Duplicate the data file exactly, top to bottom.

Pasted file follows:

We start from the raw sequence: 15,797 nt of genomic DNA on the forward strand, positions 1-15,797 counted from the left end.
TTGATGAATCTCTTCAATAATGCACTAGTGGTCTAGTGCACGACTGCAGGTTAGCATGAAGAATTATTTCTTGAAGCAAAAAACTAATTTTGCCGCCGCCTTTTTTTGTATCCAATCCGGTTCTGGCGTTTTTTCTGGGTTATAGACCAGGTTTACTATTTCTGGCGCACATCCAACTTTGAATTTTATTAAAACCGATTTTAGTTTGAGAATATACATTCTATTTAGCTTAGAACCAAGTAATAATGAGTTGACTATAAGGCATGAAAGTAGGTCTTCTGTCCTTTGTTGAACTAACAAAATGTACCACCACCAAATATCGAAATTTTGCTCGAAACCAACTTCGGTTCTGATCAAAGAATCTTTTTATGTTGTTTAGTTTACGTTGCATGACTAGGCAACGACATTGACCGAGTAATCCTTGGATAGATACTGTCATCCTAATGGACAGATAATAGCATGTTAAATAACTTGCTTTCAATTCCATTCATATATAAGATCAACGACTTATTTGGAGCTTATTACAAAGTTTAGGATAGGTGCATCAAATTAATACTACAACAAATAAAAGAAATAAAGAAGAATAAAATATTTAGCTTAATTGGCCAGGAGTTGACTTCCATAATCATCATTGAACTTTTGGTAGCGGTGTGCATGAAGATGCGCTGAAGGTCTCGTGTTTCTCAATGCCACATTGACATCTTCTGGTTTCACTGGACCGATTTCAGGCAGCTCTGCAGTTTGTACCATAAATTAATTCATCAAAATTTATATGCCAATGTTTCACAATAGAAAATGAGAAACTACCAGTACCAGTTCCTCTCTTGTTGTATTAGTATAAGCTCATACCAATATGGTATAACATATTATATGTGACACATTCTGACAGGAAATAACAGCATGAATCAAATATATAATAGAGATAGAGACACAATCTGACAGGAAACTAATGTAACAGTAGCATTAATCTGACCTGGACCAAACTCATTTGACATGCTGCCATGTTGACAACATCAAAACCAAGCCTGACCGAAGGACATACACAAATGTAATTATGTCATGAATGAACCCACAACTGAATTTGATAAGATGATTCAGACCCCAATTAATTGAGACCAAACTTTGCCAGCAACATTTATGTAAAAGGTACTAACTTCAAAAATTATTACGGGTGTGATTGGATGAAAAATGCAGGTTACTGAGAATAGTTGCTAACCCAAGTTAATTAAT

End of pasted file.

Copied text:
We start from the raw sequence: 15,797 nt of genomic DNA on the forward strand, positions 1-15,797 counted from the left end.
TTGATGAATCTCTTCAATAATGCACTAGTGGTCTAGTGCACGACTGCAGGTTAGCATGAAGAATTATTTCTTGAAGCAAAAAACTAATTTTGCCGCCGCCTTTTTTTGTATCCAATCCGGTTCTGGCGTTTTTTCTGGGTTATAGACCAGGTTTACTATTTCTGGCGCACATCCAACTTTGAATTTTATTAAAACCGATTTTAGTTTGAGAATATACATTCTATTTAGCTTAGAACCAAGTAATAATGAGTTGACTATAAGGCATGAAAGTAGGTCTTCTGTCCTTTGTTGAACTAACAAAATGTACCACCACCAAATATCGAAATTTTGCTCGAAACCAACTTCGGTTCTGATCAAAGAATCTTTTTATGTTGTTTAGTTTACGTTGCATGACTAGGCAACGACATTGACCGAGTAATCCTTGGATAGATACTGTCATCCTAATGGACAGATAATAGCATGTTAAATAACTTGCTTTCAATTCCATTCATATATAAGATCAACGACTTATTTGGAGCTTATTACAAAGTTTAGGATAGGTGCATCAAATTAATACTACAACAAATAAAAGAAATAAAGAAGAATAAAATATTTAGCTTAATTGGCCAGGAGTTGACTTCCATAATCATCATTGAACTTTTGGTAGCGGTGTGCATGAAGATGCGCTGAAGGTCTCGTGTTTCTCAATGCCACATTGACATCTTCTGGTTTCACTGGACCGATTTCAGGCAGCTCTGCAGTTTGTACCATAAATTAATTCATCAAAATTTATATGCCAATGTTTCACAATAGAAAATGAGAAACTACCAGTACCAGTTCCTCTCTTGTTGTATTAGTATAAGCTCATACCAATATGGTATAACATATTATATGTGACACATTCTGACAGGAAATAACAGCATGAATCAAATATATAATAGAGATAGAGACACAATCTGACAGGAAACTAATGTAACAGTAGCATTAATCTGACCTGGACCAAACTCATTTGACATGCTGCCATGTTGACAACATCAAAACCAAGCCTGACCGAAGGACATACACAAATGTAATTATGTCATGAATGAACCCACAACTGAATTTGATAAGATGATTCAGACCCCAATTAATTGAGACCAAACTTTGCCAGCAACATTTATGTAAAAGGTACTAACTTCAAAAATTATTACGGGTGTGATTGGATGAAAAATGCAGGTTACTGAGAATAGTTGCTAACCCAAGTTAATTAAT